(b) Recaptured Soviet prisoners of war have to be delivered first to the nearest police office in order to ascertain whether punishable offences have been committed during the escape. The dismissal from imprisonment of war takes place upon suggestion of the police office (Section A6 of the decree No. 4) regarding the compilation of all regulations on the Arbeitseinsatz of prisoners of war who have been recaptured and refuse to work.

(c) Recaptured Soviet officers who are prisoners of war have to be delivered to the Gestapo and to be dismissed from imprisonment of war. (Section C1 of Decree No. 4 and Decree No. 5.)

(d) Soviet officer prisoners of war who refuse to work and those who distinguish themselves as agitators and have an unfavourable influence upon the willingness to work of the other prisoners of war, have to be delivered by the responsible Stalag to the nearest State Police office and to be dismissed from imprisonment of war. (Section C1 of Decree No. 4 and Decree No. 5.)

(e) Soviet enlisted prisoners of war refusing to work who are ring-leaders and those who distinguish themselves as agitators and therefore have an unfavourable influence upon the willingness to work of the other prisoners of war, have to be delivered to the nearest State Police Office and to be dismissed from imprisonment of war. (Section C2 of Decree No. 4.)

Soviet prisoners of war (enlisted men and officers), who with respect to their political attitude have been sifted out by Einsatzkonimando of the Security Police and the Security Service, have to be delivered upon request by the camp commander to the Einsatzkonimando and to be dismissed from imprisonment of war. (Decree No. 6.)

(g) Polish prisoners of war have to be delivered, if acts of sabotage are proven, to the nearest State Police Office and to be dismissed from imprisonment of war. The decision rests with the camp commander. Report on this is not necessary. (Decree No. 7.)

2. A report on the delivery and dismissal from imprisonment of war in the cases mentioned under paragraph 1of this decree to the Mil. District Command VI, Dept. of Prisoners of War, is not necessary.

3. Prisoners of war from all nations have to be delivered to the Secret State Police and to be dismissed from imprisonment of war, if a special order of the O.K.W. or of the Mil. District Command VI, Dept. for Prisoners of War, is issued.

4. Prisoners of war under suspicion of participating in illegal organisations and resistance movements have to be left to the Gestapo, upon request, for the purpose of interrogation. They remain prisoners of war and have to be treated as such. The delivery to the Gestapo and their dismissal from imprisonment of war has to take place only by order of the O.K.W. or of the Mil. District Command VI, Dept. of Prisoners of War.

[Page 207]

In case of French and Belgian prisoners of war and interned Italian military personnel, approval of Mil. District Command VI ' Dept. of Prisoners of War, has to be obtained -- if necessary by phone -- before delivery to the Gestapo for the purposes of interrogation."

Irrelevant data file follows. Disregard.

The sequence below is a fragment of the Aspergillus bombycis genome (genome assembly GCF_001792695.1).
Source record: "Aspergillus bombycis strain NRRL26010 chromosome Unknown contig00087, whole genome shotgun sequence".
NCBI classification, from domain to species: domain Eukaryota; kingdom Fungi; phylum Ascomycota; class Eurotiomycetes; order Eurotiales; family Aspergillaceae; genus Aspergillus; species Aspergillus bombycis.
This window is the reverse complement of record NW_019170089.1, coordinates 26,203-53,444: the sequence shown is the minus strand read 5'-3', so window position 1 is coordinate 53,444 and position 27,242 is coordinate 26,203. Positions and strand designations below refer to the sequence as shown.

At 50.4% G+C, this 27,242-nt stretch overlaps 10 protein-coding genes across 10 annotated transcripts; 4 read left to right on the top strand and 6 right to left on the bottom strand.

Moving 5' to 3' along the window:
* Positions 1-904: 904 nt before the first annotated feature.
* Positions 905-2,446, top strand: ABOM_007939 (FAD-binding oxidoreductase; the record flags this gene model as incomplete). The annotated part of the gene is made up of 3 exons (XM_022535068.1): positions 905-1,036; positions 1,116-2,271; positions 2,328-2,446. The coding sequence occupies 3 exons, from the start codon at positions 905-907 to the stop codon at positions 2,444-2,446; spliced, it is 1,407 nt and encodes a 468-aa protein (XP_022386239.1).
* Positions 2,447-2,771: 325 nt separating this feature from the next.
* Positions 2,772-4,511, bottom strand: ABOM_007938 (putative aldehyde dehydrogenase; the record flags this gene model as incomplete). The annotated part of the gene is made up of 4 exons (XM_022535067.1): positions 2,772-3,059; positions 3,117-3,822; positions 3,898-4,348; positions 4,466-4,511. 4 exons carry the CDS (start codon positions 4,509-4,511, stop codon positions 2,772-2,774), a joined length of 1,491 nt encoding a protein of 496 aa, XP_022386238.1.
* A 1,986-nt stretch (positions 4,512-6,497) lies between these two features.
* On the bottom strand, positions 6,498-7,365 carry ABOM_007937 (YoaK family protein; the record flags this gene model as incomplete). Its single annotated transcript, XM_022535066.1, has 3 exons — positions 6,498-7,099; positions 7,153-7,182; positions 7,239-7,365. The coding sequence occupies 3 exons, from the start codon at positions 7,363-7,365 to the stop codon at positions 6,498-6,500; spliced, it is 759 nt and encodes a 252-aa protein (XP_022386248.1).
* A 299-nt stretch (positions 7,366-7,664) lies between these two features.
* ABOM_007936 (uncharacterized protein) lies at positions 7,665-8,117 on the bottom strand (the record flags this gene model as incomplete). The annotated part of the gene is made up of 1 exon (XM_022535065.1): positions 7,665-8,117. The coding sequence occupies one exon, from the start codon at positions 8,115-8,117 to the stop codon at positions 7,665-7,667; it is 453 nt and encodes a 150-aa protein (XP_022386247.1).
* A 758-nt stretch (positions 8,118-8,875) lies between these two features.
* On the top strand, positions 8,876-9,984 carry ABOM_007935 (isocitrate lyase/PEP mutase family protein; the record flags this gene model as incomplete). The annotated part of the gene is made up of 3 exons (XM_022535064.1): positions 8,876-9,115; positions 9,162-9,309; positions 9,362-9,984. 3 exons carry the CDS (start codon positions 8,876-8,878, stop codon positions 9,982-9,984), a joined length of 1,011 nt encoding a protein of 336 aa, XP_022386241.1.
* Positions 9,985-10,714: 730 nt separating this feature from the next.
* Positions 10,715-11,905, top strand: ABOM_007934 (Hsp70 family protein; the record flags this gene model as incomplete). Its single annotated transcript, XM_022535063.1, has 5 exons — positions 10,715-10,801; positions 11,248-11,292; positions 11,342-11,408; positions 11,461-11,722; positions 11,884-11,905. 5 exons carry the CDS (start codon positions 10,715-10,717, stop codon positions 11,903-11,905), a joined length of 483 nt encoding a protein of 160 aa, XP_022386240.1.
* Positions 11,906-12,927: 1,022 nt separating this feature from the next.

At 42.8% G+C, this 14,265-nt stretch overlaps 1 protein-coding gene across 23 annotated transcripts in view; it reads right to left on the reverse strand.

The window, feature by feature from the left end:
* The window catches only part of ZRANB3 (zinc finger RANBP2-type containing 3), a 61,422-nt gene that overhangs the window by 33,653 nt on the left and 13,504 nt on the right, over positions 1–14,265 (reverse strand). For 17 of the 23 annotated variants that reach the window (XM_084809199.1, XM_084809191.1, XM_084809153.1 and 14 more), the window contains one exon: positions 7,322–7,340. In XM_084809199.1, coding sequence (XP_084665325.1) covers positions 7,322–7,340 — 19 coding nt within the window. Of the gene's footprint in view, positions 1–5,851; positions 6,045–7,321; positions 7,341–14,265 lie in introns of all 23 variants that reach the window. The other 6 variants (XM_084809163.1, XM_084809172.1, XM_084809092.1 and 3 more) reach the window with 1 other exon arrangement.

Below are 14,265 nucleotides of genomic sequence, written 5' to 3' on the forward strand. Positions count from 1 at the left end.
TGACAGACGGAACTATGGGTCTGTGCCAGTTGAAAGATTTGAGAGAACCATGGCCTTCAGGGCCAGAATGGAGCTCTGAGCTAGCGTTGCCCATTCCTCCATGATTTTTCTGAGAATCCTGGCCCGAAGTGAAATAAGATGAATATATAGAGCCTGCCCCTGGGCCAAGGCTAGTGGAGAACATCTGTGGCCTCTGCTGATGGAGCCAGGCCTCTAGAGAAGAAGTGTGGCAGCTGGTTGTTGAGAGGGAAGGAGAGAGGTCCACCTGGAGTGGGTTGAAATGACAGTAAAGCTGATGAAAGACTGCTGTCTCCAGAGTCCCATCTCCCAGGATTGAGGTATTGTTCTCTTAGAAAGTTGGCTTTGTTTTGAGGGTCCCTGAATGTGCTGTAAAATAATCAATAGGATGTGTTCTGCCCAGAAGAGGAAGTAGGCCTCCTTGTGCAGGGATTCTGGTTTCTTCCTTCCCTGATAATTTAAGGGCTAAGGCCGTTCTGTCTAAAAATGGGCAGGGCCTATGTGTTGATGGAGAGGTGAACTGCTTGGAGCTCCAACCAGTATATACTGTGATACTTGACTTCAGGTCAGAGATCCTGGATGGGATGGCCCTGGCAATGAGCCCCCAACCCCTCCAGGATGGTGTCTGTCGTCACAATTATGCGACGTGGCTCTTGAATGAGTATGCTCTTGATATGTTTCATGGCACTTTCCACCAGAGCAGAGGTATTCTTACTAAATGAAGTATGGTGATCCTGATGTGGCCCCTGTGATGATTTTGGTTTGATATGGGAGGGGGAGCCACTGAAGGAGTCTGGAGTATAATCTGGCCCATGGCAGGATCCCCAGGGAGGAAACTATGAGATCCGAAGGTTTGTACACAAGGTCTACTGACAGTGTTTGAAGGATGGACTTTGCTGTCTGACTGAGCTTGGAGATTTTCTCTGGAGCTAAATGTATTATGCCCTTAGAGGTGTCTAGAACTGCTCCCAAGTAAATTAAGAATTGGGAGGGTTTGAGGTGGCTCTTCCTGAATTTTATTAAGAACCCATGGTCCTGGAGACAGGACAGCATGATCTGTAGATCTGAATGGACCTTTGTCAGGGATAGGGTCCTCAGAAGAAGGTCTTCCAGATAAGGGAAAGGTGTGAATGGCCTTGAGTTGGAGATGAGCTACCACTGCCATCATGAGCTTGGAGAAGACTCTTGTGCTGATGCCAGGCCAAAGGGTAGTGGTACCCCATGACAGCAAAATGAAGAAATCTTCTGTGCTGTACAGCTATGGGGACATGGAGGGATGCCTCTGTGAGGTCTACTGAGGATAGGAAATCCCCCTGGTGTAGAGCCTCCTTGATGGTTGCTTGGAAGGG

This decree was known as the "Bullet Decree." Prisoners of war, sent to Mauthausen Concentration Camp under the decree, were executed. I now offer in support of that statement Document 2285-PS, Exhibit USA 490. It is in the second volume. Document 2285-PS is an affidavit of Lt.-Col. Guivante de Saint Gast, and Lt. Jean Veith, both of the French Army, which was taken on the 13th May, 1945, in the course of an official military investigation by the United States Army. The affidavit discloses that Lt.-Col. Gast was confined at Mauthausen from 15th March, 1944, to 22nd April, 1945, and that Lt. Veith was confined from 22nd April, 1943 until 22nd April, 1945. I quote from the affidavit, beginning with the third paragraph of Page 1, quoting :
"In Mauthausen existed several treatments of prisoners, amongst them the 'action K or Kugel' (Bullet action). Upon the arrival of transports, prisoners with the mention 'K' were not registered, and received no numbers, and their names remained unknown except to the officials of the 'Politische Abteilung.' (Lt. Veith had the opportunity of hearing upon the arrival of a transport the following conversation between the Untersturmfuehrer Streitwieser and chief of the convoy: 'How many prisoners?' '15 but two K.' 'Well, that makes 13 ').

The prisoners were taken directly to the prison, where they were unclothed and taken to the 'Bathroom.' This bathroom in the cellars of the prison building near the crematory was specially designed for execution (shooting and gassing). The shooting took place by means of a measuring apparatus. The prisoners being backed towards a metrical measure with an automatic contraption releasing a bullet in his neck as soon as the moving plank determining his height touched the top of his head.

If a transport consisted of too many 'K' prisoners, instead of losing time for the measurement they were exterminated by gas, laid on to the bathrooms instead of water."